I suppose some find it easier to live in fear and do nothing, but what isn't so easy is living with the result. School districts that cave to the pressure to keep schools closed in the fall will find that the coin has another side when they're held to account for the resulting lack of educational development among our youth later on. We can't afford to do nothing, and studies reveal that it's not necessary or practical to do so ( (

Certainly, as we work through the solutions, we'll become very well aware that we're in uncharted waters. We'll learn, and then we'll learn some more, and we'll improve processes as we go. That's the nature of progress. Some will be tempted to make 20/20 hindsight judgments later on what went wrong and what should have been done differently, but to them I say, "offer your insights and solutions to improve the process now or let those who are working through this challenge do their work."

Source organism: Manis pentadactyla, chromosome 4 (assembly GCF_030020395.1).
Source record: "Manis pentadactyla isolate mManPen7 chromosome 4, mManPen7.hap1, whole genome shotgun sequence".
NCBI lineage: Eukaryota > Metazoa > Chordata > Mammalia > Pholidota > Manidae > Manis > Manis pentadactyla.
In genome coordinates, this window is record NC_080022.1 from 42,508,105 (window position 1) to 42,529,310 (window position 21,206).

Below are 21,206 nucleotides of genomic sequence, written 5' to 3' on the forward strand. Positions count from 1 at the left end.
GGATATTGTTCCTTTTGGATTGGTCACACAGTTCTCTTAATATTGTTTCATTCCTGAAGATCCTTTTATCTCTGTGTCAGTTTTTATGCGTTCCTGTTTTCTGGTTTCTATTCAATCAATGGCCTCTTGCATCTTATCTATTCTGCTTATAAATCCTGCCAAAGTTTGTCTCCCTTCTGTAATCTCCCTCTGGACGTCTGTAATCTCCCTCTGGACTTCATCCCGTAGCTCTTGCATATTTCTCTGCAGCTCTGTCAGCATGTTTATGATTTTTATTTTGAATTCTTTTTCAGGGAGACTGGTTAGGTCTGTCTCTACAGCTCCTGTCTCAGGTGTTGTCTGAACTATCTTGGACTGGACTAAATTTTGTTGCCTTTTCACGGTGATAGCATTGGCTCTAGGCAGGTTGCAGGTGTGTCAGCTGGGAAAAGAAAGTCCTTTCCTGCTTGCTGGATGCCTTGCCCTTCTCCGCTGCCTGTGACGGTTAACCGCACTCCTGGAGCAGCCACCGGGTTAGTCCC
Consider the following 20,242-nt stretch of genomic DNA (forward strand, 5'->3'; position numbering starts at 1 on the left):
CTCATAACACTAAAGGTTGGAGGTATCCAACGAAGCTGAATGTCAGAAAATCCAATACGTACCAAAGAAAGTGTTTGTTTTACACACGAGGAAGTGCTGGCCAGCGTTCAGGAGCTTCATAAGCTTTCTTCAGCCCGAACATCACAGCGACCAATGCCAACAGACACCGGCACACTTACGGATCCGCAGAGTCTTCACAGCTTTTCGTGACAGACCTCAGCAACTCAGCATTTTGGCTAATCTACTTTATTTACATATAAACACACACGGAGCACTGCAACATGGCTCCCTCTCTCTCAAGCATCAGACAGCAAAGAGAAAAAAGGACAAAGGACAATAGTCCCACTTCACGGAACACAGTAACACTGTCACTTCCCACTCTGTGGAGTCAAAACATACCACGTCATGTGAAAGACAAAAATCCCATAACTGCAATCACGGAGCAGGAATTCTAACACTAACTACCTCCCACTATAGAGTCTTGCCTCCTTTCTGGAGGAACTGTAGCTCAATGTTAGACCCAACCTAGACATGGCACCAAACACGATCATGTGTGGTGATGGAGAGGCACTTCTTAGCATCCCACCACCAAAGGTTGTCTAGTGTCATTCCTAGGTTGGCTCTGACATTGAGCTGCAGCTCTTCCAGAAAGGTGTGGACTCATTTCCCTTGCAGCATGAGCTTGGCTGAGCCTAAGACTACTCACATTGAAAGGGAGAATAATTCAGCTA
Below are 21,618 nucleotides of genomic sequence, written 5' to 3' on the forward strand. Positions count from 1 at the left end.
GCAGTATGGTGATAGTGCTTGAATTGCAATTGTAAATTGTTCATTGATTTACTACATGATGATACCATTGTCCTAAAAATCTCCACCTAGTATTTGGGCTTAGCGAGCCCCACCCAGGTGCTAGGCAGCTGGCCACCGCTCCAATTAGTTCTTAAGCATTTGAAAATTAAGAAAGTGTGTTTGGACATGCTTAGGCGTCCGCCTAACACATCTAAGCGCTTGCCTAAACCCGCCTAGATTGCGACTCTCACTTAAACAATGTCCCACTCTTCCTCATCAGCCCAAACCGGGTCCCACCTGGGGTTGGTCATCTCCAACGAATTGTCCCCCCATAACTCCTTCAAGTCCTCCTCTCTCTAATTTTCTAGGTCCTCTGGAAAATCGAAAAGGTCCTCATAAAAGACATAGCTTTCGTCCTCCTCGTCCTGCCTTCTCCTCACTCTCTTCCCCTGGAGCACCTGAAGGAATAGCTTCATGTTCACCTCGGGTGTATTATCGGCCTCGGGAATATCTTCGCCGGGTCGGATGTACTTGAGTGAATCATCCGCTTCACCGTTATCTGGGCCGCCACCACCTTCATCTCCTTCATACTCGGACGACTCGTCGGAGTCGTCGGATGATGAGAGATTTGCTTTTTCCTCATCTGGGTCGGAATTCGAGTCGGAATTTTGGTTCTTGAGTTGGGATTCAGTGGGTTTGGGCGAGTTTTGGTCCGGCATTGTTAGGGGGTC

Finally, we can't allow ourselves to be overwhelmed by our challenges to the extent that we fail to find ways to cope and adapt and to teach our children to do the same. What we are willing to do for our children today will reflect on us as parents, public officials, and citizens well into the future. Just as courage and selflessness characterized what we now know as "The Greatest Generation," we risk allowing fear and dependency to characterize our generation unless we assert ourselves at this watershed moment. In times like these, what our children learn from us, they will remember about us.